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Keenan “Kizzie Kay” Kizzie is a lot of your favorite top player’s favorite top player — and it’s easy to understand why. From his charismatic commentary during his matches, clean and smooth movement regardless of the game, and an overall happy demeanor through wins and losses, he’s a popular player that brings positive vibrations whenever they boot up a game.

Kizzie Kay is one of the most popular fighting game players and personalities, but the roots of his success are predominantly in anime fighters and that’s what his fans and community know him for. With the release of Street Fighter 6, people are starting to see a new side of Kizzie Kay. For those that are used to watching him play air dashers on stream, this new level of commitment and grind from the anime player and his excitement for the game’s direction was a different enthusiasm.

“I’m a product of the environment right now with Street Fighter 6 but I want people to feel comfortable enough to watch an anime player perform well in this game,” Kizzie said. “I want to show results to that audience to inspire them and to a certain degree I think I can do that for them in that regard. A lot of people that started in Guilty Gear Strive are in my community – not too many OGs.”

Why make the switch to a Capcom Fighter?

To understand the significance of having a primarily anime fighting game player switch over and play a Capcom traditional fighter full-time, the switch is night and day. Instead of speed and aggression with highly creative and expressive mobility, it is replaced with tense grounded spacing battles fought with normals and walk speed. The most jarring change can be the differences in system mechanics – most traditional Capcom fighters use one or two different meter bars to create amplified special moves or ultimate attacks wherein an anime fighter may not distinctly define bars for resources.

In addition to those stark differences, the audiences that favor anime fighters are usually ones that love offense and expression in their air mobility without an overreliance on a character archetype delivering that experience. But Kizzie Kay wants his audience and those that follow him to understand that this game is not just a flavor of the month – there’s real depth and reasoning for playing it.

“There are so many ways to learn in the game whether it’s training mode or what your character is capable of. That’s enough for someone in anime games to mess around with,” Kizzie said. “No one can really disagree that this game is ‘freestyle the game’ – it’s almost four versions of Street Fighter in one. How can that be boring?”

Kizzie Kay’s most significant reason for making the switch is his overall excitement of having a complete product on launch. A fighting game that fits casual and competitive players alike with plenty of choices to have fun. He noted that even the characters, be it their moves or their frame data or just the overall archetype and aesthetic, felt fleshed out instead of just being an idea out of a box.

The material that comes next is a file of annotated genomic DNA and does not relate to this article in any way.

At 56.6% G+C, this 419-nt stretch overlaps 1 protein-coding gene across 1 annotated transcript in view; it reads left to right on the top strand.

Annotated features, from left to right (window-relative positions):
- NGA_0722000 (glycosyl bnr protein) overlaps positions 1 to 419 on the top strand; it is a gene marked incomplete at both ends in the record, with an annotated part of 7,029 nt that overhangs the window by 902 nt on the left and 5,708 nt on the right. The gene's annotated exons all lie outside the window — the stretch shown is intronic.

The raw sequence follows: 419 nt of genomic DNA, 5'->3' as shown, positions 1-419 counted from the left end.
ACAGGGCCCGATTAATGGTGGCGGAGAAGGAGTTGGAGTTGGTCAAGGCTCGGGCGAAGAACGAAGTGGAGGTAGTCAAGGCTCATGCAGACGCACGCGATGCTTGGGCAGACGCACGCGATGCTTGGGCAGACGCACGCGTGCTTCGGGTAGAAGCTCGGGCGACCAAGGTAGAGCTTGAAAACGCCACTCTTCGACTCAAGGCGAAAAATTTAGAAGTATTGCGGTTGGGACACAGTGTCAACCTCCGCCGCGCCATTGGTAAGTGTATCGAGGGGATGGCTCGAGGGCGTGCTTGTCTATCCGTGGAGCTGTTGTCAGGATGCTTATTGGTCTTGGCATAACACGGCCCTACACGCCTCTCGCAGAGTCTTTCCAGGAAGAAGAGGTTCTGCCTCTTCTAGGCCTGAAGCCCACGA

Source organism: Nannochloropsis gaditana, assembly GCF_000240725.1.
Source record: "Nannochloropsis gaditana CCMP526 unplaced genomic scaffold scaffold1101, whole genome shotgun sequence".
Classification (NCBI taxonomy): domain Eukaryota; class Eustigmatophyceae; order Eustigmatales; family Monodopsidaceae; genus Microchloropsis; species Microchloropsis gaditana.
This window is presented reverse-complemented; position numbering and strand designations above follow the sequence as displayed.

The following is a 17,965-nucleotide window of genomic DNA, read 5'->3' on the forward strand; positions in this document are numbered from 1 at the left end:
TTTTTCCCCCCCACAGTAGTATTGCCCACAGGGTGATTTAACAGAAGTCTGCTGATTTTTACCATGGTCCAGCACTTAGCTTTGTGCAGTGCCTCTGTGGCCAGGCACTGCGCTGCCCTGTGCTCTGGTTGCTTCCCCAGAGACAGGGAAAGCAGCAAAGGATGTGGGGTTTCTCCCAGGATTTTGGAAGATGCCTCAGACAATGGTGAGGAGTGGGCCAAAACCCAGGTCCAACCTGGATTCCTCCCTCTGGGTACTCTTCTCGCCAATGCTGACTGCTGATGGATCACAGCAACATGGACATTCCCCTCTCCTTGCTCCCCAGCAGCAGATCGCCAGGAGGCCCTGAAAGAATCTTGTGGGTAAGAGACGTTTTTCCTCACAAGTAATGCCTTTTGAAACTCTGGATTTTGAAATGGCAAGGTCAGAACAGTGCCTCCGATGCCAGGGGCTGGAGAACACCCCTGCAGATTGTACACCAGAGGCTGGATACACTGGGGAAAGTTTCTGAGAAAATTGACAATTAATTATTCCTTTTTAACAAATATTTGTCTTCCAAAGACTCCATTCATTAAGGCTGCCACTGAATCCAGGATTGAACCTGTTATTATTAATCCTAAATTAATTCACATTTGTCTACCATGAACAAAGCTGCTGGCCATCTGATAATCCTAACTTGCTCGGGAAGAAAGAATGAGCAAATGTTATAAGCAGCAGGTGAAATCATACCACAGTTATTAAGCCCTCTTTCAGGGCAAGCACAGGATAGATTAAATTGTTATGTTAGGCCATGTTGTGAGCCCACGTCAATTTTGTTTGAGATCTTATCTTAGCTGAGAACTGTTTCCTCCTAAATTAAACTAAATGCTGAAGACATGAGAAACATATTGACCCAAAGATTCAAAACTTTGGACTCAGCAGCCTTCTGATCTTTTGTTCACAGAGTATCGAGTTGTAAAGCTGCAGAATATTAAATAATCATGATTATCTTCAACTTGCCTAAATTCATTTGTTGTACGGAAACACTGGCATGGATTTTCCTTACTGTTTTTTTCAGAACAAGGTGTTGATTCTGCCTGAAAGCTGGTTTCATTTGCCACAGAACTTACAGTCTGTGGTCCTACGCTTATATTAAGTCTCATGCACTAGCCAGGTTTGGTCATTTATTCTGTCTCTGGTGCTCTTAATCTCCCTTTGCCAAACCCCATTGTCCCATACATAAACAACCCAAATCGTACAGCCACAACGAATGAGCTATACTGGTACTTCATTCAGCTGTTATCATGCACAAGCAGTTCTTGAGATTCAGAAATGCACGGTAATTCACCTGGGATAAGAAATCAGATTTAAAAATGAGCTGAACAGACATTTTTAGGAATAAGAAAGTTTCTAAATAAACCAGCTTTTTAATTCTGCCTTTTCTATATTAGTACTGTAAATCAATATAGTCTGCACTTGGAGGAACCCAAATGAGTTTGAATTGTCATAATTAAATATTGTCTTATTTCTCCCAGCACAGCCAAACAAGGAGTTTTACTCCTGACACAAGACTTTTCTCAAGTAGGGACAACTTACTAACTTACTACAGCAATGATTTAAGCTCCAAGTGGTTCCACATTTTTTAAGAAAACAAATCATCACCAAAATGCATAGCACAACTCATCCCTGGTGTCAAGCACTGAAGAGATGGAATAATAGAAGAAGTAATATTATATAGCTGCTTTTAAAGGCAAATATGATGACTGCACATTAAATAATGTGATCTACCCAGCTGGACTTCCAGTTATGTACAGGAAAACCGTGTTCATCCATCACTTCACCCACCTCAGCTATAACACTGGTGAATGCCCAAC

The game was fun to watch even when watching the same characters fight because he just enjoyed seeing people make new things up. Even the perceived weaker characters felt and looked good. He told me that it brought back the feeling he loved about fighting games and that it could only get better. He simply appreciated that the game felt like it prioritized his likes.

The stresses of playing Street Fighter 6 and why it’s a good thing

His recent placement at CEO aside (he finished in 9th place), the challenges and learning the game keep him hungry to grow more. It probably helped that his character choice, Deejay, was the first charge character he ever picked up competitively. After receiving advice from a fighting game legend Justin Wong to play a cheap character, he was recommended to pick up Deejay for the mobility he offered and the high damage rewards. His trust in Wong’s judgment led to his early success, but more importantly his need to continue to improve.

“I’ve been playing nonstop, and I still don’t feel fully comfortable with my character and that is such a great feeling,” Kizzie said. “I’m still learning from the matches that I’m playing, and it feels good to have progression – it sums up what keeps me interested. If you take that feeling away, it no longer feels exciting.”

In addition to learning an entirely new archetype in a charge character, he also notes just how stressful a game Street Fighter 6 is. Like many competitive players that mimic his thoughts, the amount of learning and obstacles that can beat you in the game lie numerous and without proper training and work, it can easily overwhelm the most enthusiastic of players.

“This game is a bit stressful to compete in and reminds me of Guilty Gear XRD Rev 2 a lot. This game is hard to compete in because your game plan needs to be set but then you must be aware of what your opponent is going to do and it’s hard in that regard,” Kizzie said. “When you must keep an eye on both of your resources and the changing of the dynamics depending on that can change the way they play – it’s very hard. There aren’t too many options in other fighting games and a lot of superior options usually beat out the rest, but there’s so many things to look out for in this game and so many things you can do.”

Although Kizzie Kay is an anime fighting game player at heart, Street Fighter 6 is the main game for him. He cites the difficult learning curve and the expansive library of new teachings in every match that keeps him motivated and hopefully his trials and enthusiasm can bridge over more anime players to try a traditional Capcom fighting game. The fighting game community is entering yet another potential renaissance and the overlap could not come at a better time.